Examining Some (Non-QB) Offensive Free Agent Fits for the Bears

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Examining Some (Non-QB) Offensive Free Agent Fits for the Bears

Chicago Bears

Free agency doesn’t open up until March, but that won’t stop us from browsing through some available free agents well before that time comes.

Luckily, ESPN’s Jeff Dickerson recently highlighted a handful of players who could be viewed as fixes for a broken Bears offense. With a focus on the three positions of need – tight end, wide receiver, and offensive line – Dickerson offers some useful specifics and examples, all of which is worth a discussion. So away we go. 

The tight end options are plentiful. Austin Hooper (Falcons), Hunter Henry (Chargers), Eric Ebron (Colts), and Tyler Eifert (Bengals) make the cut as free agents who could help the Bears’ situation, according to Dickerson:

  • Signing Hooper would mean the Bears have opened a ton of space under the salary cap and do not plan on diving into the deeper end of the quarterback market. I suppose that wouldn’t be the worst option. Hooper is a two-time Pro Bowler who’s averaged 73 catches, 723 yards, and five touchdowns per year over the last two seasons. Adding that type of production at the tight end spot for the Bears would be welcomed with open arms by Matt Nagy and Mitch Trubisky. But at what cost? Hooper could get the largest contract ever handed to a free agent tight end, which might ultimately take the Bears out of the running.
  • Ebron has been discussed as an option (twice) already this offseason. And until he signs with a team that isn’t the Bears, it is easy to imagine more rumors connecting the 2018 Pro Bowler to Chicago will pop up. A down year in 2019 will likely limit the number of teams that could be interested in him. But the prospect pedigree of a top-10 pick and a year of high-end production (66 catches, 750 yards, 13 touchdowns) that is still fresh in everyone’s minds could keep a number of teams interested. Ebron has his flaws, but the flash and upside is certainly tempting.
  • The same can be said for Henry, a second-round pick in 2016 who has yet to play a completely healthy 16-game season. When he’s on the field, Henry flashes potential to be a difference maker. Last season, he caught 55 passes, gained 652 yards, and scored five touchdowns. That comes out to a 73-catch, 869-yard, 7-touchdown season when extrapolated over the course of a 16-game season. But here’s the catch: Henry hasn’t come close to playing a full slate of games since his rookie season, in which he played 15 games. But still … there is talent there that is easy to fall for.

There are two prominent ex-Bengals players who make Dickerson’s list. And because former Bengals OC/QBs Coach Bill Lazor is now the Bears’ offensive coordinator, it shouldn’t come as a surprise as to why they could ultimately land on Chicago’s radar.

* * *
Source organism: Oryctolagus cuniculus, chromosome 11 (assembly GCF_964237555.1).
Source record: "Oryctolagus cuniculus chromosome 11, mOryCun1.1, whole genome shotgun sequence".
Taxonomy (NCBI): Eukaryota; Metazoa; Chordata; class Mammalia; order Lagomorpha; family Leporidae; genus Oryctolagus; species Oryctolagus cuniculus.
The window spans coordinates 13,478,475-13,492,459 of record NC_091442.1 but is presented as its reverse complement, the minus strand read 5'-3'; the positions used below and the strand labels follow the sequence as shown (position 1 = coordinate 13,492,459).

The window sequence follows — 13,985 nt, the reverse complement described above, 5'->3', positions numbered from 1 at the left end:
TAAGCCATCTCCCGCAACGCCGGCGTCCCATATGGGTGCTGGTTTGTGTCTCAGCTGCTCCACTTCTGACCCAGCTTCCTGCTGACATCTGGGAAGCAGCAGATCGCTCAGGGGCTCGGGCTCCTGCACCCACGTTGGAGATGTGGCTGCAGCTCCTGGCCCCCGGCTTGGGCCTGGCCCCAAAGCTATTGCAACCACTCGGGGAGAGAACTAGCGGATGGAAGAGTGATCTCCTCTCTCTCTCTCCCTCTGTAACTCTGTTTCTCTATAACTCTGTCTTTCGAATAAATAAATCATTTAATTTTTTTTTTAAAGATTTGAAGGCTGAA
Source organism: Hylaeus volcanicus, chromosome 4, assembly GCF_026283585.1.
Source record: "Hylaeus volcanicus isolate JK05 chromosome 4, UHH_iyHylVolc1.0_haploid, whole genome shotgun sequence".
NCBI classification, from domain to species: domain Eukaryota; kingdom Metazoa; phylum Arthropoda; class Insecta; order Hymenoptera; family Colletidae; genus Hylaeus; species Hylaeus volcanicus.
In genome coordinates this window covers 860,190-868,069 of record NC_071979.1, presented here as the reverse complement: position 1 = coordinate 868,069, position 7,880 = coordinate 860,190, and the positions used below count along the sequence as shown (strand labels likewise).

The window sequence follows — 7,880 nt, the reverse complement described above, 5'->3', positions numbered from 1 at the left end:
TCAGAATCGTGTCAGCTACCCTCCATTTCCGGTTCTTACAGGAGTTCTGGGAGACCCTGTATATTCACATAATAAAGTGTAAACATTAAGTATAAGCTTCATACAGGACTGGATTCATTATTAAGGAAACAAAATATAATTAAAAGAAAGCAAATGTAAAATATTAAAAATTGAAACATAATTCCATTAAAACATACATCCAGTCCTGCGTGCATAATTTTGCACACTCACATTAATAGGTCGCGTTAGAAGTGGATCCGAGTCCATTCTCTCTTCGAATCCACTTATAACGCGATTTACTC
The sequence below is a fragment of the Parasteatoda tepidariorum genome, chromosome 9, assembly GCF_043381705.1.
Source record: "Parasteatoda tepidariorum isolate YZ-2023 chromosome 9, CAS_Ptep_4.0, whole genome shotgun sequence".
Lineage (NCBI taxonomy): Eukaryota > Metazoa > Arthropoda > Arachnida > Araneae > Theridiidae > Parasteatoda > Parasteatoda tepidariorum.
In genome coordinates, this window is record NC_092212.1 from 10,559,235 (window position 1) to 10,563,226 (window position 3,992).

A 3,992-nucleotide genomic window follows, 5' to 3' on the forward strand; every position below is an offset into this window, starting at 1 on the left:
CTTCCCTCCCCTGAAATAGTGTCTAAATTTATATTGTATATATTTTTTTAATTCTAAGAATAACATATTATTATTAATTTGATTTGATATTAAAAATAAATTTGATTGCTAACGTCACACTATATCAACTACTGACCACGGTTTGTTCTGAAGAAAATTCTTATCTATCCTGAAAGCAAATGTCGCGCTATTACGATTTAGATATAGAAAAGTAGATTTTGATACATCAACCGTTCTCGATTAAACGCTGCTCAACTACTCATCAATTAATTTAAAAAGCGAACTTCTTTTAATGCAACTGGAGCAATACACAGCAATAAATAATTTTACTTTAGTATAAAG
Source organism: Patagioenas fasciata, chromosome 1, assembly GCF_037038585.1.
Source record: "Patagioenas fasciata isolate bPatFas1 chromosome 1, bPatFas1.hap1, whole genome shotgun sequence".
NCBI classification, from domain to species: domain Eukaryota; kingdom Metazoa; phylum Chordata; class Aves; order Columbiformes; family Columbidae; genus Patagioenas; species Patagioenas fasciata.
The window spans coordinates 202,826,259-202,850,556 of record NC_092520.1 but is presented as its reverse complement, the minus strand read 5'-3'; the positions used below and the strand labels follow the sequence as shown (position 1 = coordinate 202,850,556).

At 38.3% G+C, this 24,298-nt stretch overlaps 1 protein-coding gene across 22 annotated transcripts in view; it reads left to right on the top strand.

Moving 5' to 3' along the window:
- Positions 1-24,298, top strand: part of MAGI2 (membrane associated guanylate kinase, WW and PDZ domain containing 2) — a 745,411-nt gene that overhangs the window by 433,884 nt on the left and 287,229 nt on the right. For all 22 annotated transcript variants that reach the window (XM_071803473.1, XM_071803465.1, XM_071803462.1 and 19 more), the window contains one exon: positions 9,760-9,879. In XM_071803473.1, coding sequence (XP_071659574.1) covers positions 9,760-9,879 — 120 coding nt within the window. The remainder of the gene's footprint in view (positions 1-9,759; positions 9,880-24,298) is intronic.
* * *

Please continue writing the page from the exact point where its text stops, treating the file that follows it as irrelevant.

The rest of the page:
• Eifert is another possible tight end target who has injury issues of his own. The Notre Dame product played his first ever 16-game season in 2019, catching 43 passes, gaining 436 yards, and snagging three touchdowns. His production is a far cry from his Pro Bowl 2015 season, in which Eifert (at age 25) caught 52 passes, racked up 615 yards, and scored 13 touchdowns.
  • And then there is A.J. Green, a wide receiver who is set to hit the free agent market for the first time in his career. Green, who turns 32 in July, is a seven-time Pro Bowler who had made the all-star show-case game in each year of his career until injuries sidetracked him in 2018, then kept him off the field entirely in 2019. Chicago certainly needs help at the receiver position, as Allen Robinson can’t be the only guy making plays. But also the Bears need to sign Robinson (who is five years younger than Green) sooner, rather than later.

Arguably, the most intriguing name Dickerson shares as a possible free agent option is Joe Thuney, a Patriots offensive lineman who is one of the top two interior blockers projected to hit the market.

  • Thuney was a third-round pick by the Pats in 2016, was part of two Super Bowl winners, has started all 16 games in each of his four seasons, and has played on 99 percent of the team’s offensive snaps since landing in New England. That type of ability and durability will likely be desired by the Bears (as well as other possible suitors). Then again, if the Patriots can snag this type of talent in the middle rounds of the drafts, why wouldn’t Chicago try and do the same in a move that could save the team some precious salary cap space.


Author: Luis Medina

Luis Medina is a Writer at Bleacher Nation, and you can find him on Twitter at@lcm1986.